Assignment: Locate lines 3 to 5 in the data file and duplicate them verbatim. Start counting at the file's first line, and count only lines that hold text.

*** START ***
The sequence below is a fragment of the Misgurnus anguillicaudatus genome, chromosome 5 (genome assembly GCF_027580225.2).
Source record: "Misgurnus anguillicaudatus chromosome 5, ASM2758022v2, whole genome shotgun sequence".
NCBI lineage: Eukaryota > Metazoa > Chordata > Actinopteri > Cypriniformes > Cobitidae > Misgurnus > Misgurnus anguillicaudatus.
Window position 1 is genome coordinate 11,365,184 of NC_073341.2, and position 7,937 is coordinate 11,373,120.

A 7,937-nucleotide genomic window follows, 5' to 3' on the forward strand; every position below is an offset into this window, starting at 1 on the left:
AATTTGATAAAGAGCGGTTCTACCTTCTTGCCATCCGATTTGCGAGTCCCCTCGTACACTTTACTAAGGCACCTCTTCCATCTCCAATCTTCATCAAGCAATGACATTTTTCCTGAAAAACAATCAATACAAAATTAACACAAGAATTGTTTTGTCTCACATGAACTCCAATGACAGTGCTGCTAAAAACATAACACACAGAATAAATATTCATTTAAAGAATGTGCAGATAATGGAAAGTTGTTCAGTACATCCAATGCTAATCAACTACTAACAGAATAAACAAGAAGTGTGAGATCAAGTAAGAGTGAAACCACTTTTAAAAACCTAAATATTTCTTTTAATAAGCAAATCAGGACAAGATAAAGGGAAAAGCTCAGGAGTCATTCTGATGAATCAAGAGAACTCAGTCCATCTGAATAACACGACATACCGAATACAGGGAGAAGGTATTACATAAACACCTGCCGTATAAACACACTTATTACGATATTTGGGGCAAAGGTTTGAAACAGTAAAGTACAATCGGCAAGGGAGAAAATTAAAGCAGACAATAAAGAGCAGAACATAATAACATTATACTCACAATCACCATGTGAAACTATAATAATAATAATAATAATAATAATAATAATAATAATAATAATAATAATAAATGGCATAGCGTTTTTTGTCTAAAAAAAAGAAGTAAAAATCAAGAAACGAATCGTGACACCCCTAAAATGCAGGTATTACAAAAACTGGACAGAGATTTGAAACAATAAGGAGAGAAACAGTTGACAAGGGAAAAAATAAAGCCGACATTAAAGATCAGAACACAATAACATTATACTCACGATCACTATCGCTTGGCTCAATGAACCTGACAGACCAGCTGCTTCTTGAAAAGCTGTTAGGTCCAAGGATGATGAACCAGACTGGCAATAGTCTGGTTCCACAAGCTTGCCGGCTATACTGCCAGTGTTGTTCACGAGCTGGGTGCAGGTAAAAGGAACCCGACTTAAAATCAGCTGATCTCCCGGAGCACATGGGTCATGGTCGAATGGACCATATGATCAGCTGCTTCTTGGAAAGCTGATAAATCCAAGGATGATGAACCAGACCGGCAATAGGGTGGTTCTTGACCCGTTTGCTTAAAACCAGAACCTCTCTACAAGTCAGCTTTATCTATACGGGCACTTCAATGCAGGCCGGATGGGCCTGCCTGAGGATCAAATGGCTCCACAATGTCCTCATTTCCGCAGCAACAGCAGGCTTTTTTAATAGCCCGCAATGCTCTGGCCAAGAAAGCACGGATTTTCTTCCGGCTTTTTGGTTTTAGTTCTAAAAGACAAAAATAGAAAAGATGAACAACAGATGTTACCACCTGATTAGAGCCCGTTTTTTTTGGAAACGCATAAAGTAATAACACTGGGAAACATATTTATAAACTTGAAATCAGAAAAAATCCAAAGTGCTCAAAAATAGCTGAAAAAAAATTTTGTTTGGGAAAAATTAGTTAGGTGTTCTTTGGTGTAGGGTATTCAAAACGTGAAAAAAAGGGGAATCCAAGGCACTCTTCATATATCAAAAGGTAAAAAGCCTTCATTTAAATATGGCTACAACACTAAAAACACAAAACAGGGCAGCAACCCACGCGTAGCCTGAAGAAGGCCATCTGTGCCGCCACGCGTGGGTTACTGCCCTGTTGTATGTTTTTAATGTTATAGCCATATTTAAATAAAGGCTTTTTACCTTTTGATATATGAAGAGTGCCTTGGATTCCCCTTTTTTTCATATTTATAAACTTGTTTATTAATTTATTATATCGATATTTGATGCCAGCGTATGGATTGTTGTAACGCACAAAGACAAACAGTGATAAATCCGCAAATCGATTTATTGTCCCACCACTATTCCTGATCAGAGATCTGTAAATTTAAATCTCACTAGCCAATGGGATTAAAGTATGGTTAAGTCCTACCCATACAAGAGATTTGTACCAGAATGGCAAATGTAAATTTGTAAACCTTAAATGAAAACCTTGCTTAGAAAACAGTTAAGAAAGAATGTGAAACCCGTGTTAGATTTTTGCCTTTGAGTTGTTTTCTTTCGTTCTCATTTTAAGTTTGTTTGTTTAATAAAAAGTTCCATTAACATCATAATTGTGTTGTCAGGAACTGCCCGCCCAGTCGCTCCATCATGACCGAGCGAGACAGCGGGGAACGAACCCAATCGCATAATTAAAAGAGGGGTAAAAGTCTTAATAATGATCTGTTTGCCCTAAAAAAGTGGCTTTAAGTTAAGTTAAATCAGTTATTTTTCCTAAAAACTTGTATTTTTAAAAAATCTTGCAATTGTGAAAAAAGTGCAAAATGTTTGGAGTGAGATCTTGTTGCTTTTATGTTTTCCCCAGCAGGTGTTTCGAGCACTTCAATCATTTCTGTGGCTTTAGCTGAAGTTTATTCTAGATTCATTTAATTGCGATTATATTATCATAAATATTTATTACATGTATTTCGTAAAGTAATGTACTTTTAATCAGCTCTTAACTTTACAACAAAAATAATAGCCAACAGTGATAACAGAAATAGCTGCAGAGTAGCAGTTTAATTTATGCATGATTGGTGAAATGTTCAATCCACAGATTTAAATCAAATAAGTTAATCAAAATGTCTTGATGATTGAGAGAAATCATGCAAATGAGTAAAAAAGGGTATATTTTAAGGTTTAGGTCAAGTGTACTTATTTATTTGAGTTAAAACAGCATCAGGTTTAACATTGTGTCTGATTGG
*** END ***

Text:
NCBI lineage: Eukaryota > Metazoa > Chordata > Actinopteri > Cypriniformes > Cobitidae > Misgurnus > Misgurnus anguillicaudatus.
Window position 1 is genome coordinate 11,365,184 of NC_073341.2, and position 7,937 is coordinate 11,373,120.

A 7,937-nucleotide genomic window follows, 5' to 3' on the forward strand; every position below is an offset into this window, starting at 1 on the left: